The indigenous people that lived in Costa Rica before the Spanish began their conquest of the area were most likely animists and spiritualists that believed in many other worldly things influencing the forests and its inhabitants. It is unclear what their hierarchy of Gods was, but many seemed to have a strong mythology attached to animals such as the Resplendent Quetzal and the Jaguar.
The story of how Río Celeste came to be finds its roots with sky gods. It could be that they viewed the sky gods as animals, or separate entities that populated other worldly places. The story itself is put into simple terms. It goes, “The gods must have dipped their paintbrushes in the river when they were painting the sky,” and its warranted due to the aquamarine tint of the river.
The Fountain of Youth in Cartago
For many years there was a certain hot spring retreat in the province of Cartago, Costa Rica, which was believed to be the long sought after fountain of youth.
When the Spanish first began colonizing in the early 1600s, they happened upon this mountain spring near what is now Cartago city in Costa Rica. The spring was said to have miraculous healing properties, and many of the indigenous people living nearby would carry pouches with water and mud from the spring on long journeys as a way to combat any injuries received while trekking through the forests and mountains.
By the late 1800s, the spring had garnered an avid following of spa enthusiasts from Europe, and aristocrats from across the pond would head miles to Central America to treat their various ailments. The Bella Vista Resort was the most popular resort in all of Costa Rica at the time, and the water was examined by experts from major health spas in Europe. That all changed, however, when a major earthquake leveled many locations in 1910 causing immense devastation in the Province of Cartago primarily.
The hot springs of Bella Vista were mostly forgotten about, until an enterprising restauranteur from Israel found the remains of the springs a few years ago. The site where the springs were forgotten was actually a refuse collection area for some years after the earthquake of 1910. When Avraham Kotlitzky found the hot springs again recently, he had to dig through boards and old refuse to get back at the springs.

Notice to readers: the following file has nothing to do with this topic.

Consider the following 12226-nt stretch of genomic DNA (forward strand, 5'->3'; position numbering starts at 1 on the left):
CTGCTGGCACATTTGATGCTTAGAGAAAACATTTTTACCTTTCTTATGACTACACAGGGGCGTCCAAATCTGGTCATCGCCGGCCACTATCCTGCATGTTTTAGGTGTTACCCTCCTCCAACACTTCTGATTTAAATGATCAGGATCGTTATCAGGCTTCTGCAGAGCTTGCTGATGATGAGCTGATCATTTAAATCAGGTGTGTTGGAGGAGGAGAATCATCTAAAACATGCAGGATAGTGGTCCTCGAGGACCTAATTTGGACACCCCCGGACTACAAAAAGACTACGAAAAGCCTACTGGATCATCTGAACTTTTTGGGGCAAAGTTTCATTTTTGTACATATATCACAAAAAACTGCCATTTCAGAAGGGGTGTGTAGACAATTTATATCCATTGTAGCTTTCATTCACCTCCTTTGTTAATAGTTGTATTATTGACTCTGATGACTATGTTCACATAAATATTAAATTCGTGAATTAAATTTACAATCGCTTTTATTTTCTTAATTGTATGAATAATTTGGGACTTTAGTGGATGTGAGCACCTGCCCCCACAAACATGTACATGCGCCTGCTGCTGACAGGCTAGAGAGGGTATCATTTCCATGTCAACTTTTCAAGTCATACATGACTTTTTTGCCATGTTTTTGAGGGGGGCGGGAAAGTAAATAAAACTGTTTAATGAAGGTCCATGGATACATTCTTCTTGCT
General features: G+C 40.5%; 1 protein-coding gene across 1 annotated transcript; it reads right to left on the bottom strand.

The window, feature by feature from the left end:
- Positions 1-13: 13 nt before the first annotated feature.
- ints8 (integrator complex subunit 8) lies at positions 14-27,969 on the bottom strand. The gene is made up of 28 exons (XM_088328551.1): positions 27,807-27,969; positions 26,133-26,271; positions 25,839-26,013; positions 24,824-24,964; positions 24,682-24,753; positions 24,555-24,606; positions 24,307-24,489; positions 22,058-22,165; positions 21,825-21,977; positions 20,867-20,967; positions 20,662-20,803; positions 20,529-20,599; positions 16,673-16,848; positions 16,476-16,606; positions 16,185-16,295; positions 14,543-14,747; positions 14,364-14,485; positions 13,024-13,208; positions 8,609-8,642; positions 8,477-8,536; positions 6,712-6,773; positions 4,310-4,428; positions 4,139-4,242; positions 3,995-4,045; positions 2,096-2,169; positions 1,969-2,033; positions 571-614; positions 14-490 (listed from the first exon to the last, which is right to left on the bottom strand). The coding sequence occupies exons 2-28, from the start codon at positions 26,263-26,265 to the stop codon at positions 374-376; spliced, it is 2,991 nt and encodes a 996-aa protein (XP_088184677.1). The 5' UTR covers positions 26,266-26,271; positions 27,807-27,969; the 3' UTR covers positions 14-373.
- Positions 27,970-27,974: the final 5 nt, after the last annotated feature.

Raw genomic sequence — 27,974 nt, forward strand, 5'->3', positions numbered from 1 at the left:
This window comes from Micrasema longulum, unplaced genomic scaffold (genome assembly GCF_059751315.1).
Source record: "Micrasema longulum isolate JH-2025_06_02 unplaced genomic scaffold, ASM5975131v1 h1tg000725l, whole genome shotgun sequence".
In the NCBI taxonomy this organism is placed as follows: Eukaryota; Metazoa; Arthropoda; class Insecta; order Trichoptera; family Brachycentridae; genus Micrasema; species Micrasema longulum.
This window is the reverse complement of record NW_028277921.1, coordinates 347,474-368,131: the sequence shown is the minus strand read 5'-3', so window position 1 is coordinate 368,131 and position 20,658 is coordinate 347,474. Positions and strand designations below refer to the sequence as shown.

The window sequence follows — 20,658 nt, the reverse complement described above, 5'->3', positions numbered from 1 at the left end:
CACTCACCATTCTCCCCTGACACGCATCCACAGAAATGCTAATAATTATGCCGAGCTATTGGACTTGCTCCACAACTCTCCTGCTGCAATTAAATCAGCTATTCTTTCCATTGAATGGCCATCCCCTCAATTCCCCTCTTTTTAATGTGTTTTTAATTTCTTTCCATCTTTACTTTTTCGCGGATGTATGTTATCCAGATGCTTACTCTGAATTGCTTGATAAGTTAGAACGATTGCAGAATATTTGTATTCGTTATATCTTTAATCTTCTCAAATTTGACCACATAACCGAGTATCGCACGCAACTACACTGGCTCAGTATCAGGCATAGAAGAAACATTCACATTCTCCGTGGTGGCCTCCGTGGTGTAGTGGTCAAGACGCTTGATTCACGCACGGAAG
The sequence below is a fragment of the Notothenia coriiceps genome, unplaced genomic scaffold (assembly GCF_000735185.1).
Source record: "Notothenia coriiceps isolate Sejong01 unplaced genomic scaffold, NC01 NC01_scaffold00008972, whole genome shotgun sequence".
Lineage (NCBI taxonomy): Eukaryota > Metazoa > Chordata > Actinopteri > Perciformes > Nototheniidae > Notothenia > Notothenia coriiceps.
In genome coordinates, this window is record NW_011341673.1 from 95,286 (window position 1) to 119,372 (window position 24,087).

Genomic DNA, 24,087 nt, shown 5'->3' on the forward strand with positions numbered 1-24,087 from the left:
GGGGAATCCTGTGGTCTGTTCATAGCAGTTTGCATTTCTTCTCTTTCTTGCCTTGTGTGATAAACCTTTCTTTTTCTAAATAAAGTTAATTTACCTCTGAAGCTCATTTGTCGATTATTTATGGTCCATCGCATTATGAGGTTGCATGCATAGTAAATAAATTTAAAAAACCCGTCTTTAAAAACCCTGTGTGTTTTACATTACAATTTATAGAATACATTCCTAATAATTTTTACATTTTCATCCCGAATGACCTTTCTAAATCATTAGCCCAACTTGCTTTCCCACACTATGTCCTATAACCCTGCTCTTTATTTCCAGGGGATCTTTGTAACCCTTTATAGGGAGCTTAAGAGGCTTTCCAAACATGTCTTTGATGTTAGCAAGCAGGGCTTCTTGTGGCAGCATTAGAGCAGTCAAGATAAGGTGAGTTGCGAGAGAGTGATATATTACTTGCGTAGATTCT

He now attests to the healing abilities of the water, and is building a new resort hotel on the land for others to come and rejuvenate themselves from the supposedly healing waters. Once again the surmised fountain of youth of Cartago will become a lavish center for people to come and experience the waters of the newly named Purapora Palace. The name Purapora was taken from the indigenous Huetar language, and the Huetar’s original capital was said to have been founded in the area (for the hot spring) hundreds of years before the Spanish arrived.
The new resort has not opened, yet. Only time will tell if the waters can truly heal ailments of the sick, and the reverse the effects of aging. Avraham certainly believes that the waters are truly beneficial.
The Old Woman’s Corner
Rincón de la Vieja translates as the old woman’s corner, and the story associated with how that name came to be is one filled with a tragedy and repentance.
The story surrounding the naming of this large andesitic complex volcano come from the legend of a widow who lived nearby. She and her family moved to the area supposedly in the 19th century. After having lived there for some time, her husband and children went on a journey to one of the craters where they tragically lost their lives. The bereaved woman grew in fame as being both a healer, and one who warned travelers of the dangers of the volcano.
It is believed by some that the woman’s ghost still roams the mountain paths, and tries to help lost travelers as they make their way about through the forest. She is said to mostly be observed near the most active and highest crater of Santa Maria at the Rincon de la Vieja volcanic complex.
The Haunted Asylum near Irazu Volcano
The Duran Sanatorium lies in the foothills of the Irazu Volcano, Cartago Province, and the ghosts of bereft tuberculosis patients are said to still wander the halls.
This building went through multiple changes before officially closing its doors. It was at times an asylum, a prison and orphanage, but it was originally opened to treat patients suffering from tuberculosis by Carlos Duran. It was believed that the high mountain air might be beneficial for the malady of that time, but the remnants of that period seem to think otherwise.
Everything from a nun who wanders the halls of the sanatorium to ghostly apparitions of children laughing and playing among the emptied rooms of its halls are associated with the scary tales about the sanatorium now. If you think you have the courage to enter the sanatorium yourself, you can pay around $2 to take a tour.
The Ruins of Cartago
A church that may have been cursed from the very beginning is how the ruins of Cartago came to be. The ground the church was built is believed to be tainted.
The church that remains only as a skeleton of a building now was destroyed twice by earthquakes. The first time was possibly associated with a blood feud among brothers and a woman who was married to one while the other tried to steal her away. The second earthquake happened in the middle of a rebuild, and now the church serves as one of the main hubs for bus traffic in the city of Cartago.